Time is a funny thing. It sneaks up on us when we're not paying attention, and keeps on ticking even when we do. As young children and adolescents, we aren't yet old enough to consider the bigger picture of how precious and sad and sometimes scary and other times joyous and entirely fleeting our very youth is. As adults with imbued perspective and a bevy of additional experiences under our belts, we are more conscious of the process of life, yet still, year after year, cannot quite believe how quickly it passes us by. "Boyhood" is about all of this and, basically, everything. Chronologically shooting for thirty-nine days over an unheard-of span of twelve years, writer-director Richard Linklater (2013's "Before Midnight") charts with stunning, uncanny verisimilitude the growth of a little boy of six who transforms over the course of a breathtaking 166 minutes into an 18-year-old man. This by itself is startlingly powerful and joltingly cathartic, yet it is Linklater's and his brilliant actors' handling of their all-encompassing material that lifts the film to a level which delves far deeper and becomes more significant than what viewers will be anticipating.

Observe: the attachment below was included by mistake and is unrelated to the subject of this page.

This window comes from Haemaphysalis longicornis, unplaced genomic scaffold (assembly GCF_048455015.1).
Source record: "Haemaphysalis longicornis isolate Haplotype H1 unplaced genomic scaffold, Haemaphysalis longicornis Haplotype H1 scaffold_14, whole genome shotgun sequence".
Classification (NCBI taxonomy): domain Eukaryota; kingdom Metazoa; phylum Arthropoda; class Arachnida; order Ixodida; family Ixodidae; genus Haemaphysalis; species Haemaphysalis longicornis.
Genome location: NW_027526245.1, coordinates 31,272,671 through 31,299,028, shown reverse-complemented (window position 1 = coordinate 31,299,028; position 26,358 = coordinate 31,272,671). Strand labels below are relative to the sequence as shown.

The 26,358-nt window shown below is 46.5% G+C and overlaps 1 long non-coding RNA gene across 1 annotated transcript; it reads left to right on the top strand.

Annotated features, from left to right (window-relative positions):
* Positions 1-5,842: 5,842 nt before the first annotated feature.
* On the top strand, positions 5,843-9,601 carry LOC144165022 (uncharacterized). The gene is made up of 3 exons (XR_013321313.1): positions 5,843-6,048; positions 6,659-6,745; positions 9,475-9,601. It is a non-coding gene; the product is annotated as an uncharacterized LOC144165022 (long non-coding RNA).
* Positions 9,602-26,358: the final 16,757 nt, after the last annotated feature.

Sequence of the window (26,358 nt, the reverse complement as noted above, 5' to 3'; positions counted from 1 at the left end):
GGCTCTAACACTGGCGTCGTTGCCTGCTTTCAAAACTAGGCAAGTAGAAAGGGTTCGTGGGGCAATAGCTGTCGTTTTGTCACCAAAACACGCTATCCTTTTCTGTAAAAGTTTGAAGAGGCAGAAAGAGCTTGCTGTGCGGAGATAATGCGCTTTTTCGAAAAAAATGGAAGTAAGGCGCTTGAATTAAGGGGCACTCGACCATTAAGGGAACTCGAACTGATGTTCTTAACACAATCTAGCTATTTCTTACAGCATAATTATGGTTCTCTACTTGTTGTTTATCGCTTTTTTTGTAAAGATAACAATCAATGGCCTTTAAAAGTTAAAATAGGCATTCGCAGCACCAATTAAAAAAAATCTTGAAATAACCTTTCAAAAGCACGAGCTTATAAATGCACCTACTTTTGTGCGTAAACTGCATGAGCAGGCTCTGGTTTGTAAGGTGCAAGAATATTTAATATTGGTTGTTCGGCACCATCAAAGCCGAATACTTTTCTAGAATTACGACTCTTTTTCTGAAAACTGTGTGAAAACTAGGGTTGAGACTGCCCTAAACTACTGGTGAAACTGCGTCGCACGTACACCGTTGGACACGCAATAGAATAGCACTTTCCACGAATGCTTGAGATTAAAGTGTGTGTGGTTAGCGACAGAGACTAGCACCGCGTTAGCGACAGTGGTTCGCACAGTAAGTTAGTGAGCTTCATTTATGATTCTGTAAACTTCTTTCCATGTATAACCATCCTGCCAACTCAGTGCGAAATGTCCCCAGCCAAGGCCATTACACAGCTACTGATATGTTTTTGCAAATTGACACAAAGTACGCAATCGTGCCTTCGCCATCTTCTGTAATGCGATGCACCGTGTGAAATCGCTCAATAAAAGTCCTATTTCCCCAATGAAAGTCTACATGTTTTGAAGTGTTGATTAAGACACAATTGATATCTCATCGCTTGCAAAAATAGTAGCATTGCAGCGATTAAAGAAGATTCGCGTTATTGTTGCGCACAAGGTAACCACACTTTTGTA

Mason (Ellar Coltrane) is a daydreaming first-grader when we meet him, waiting to be picked up from school while staring off into the clouds. A child of divorced parents, he nonetheless has a reasonably happy home life with struggling but dedicated single mother Olivia (Patricia Arquette) and year-older sister Samantha (Lorelai Linklater). Their dad, Mason, Sr. (Ethan Hawke), has been gone for a while—they have been told he's been working in Alaska—but now he has returned to their home state of Texas and is hoping to be a more consistent figure in his kids' lives. Tired of barely making ends meet, Olivia packs up and moves to Houston with Mason and Samantha as she works on getting a college degree. As Mason ages through several more relocations, different schools, shifting influences and new stepparents, he morphs before the viewer's eyes into a thoughtful teenage boy of quiet introspection and artistic talent, one who is still feeling his way around the whole "growing up" thing. What awaits him on the other side comes with its own set of pressures and responsibilities, something that his forever-evolving parents know firsthand; although they are in their forties by picture's end, they, like Mason and Samantha, are works in progress.
See Dustin Putman, TheFilmFile.com. for full review